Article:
Title

Motility in Chlamydomonas reinhardtii

Presentation Type

Poster

Abstract

Chlamydomonas reinhardtii is a single-celled, photosynthetic green alga. With two flagella and a light-sensing eyespot, each cell is capable of moving itself into a light-rich environment to optimize its photosynthetic output. The ability to move in response to light is crucial in a natural setting because otherwise algal cells would sink out of the photozone and be unable to photosynthesize, severely restricting energy production and viability. Motility is therefore a crucial contributor to fitness in C. reinhardtii. In response to predation and settling rate-based selection, Dr. Herron and colleagues have observed the evolution of simple multicellular structures in several populations of C. reinhardtii. These multicellular isolates should rely on photosynthesis just as the unicellular strains do, meaning they will have a similar dependence on motility to optimize energy production and to be viable. It is then important that we test whether or not they are capable of exhibiting phototaxis. I will measure phototactic ability in unicellular and multicellular strains by comparing photographs before and after timed exposure to directional light. Images will be analyzed using ImageJ software, which will allow any algal movement over a set time period to be clearly distinguished. Should it be discovered that multicellular isolates or their predecessors are capable of phototaxis, as unicellular strains are, it will indicate that multicellular isolates are likely capable of motility and are potentially viable in a natural environment. These results will provide insight about potential ways unicellular organisms evolved to produce functioning multicellular organisms.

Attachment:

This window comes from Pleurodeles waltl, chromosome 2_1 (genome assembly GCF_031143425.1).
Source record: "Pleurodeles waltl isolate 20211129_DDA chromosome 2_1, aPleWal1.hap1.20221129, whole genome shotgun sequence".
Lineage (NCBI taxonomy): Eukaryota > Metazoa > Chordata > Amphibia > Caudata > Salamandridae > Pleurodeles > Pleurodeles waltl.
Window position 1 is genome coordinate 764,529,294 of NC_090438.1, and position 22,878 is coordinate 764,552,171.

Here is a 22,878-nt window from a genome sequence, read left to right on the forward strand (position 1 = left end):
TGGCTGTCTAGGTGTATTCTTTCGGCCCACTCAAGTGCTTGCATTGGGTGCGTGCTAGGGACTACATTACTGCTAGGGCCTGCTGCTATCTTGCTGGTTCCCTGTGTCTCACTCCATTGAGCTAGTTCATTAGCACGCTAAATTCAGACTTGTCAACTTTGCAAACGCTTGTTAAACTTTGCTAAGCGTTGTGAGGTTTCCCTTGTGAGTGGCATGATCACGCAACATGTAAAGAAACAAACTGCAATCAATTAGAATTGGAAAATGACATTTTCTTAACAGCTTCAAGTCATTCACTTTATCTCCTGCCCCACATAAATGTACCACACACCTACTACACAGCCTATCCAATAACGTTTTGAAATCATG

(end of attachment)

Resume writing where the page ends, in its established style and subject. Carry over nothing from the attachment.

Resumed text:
Category

Life Sciences

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Apr 17th, 11:00 AM Apr 17th, 12:00 PM

Motility in Chlamydomonas reinhardtii

South UC Ballroom

Chlamydomonas reinhardtii is a single-celled, photosynthetic green alga. With two flagella and a light-sensing eyespot, each cell is capable of moving itself into a light-rich environment to optimize its photosynthetic output. The ability to move in response to light is crucial in a natural setting because otherwise algal cells would sink out of the photozone and be unable to photosynthesize, severely restricting energy production and viability. Motility is therefore a crucial contributor to fitness in C. reinhardtii. In response to predation and settling rate-based selection, Dr. Herron and colleagues have observed the evolution of simple multicellular structures in several populations of C. reinhardtii. These multicellular isolates should rely on photosynthesis just as the unicellular strains do, meaning they will have a similar dependence on motility to optimize energy production and to be viable. It is then important that we test whether or not they are capable of exhibiting phototaxis. I will measure phototactic ability in unicellular and multicellular strains by comparing photographs before and after timed exposure to directional light. Images will be analyzed using ImageJ software, which will allow any algal movement over a set time period to be clearly distinguished. Should it be discovered that multicellular isolates or their predecessors are capable of phototaxis, as unicellular strains are, it will indicate that multicellular isolates are likely capable of motility and are potentially viable in a natural environment. These results will provide insight about potential ways unicellular organisms evolved to produce functioning multicellular organisms.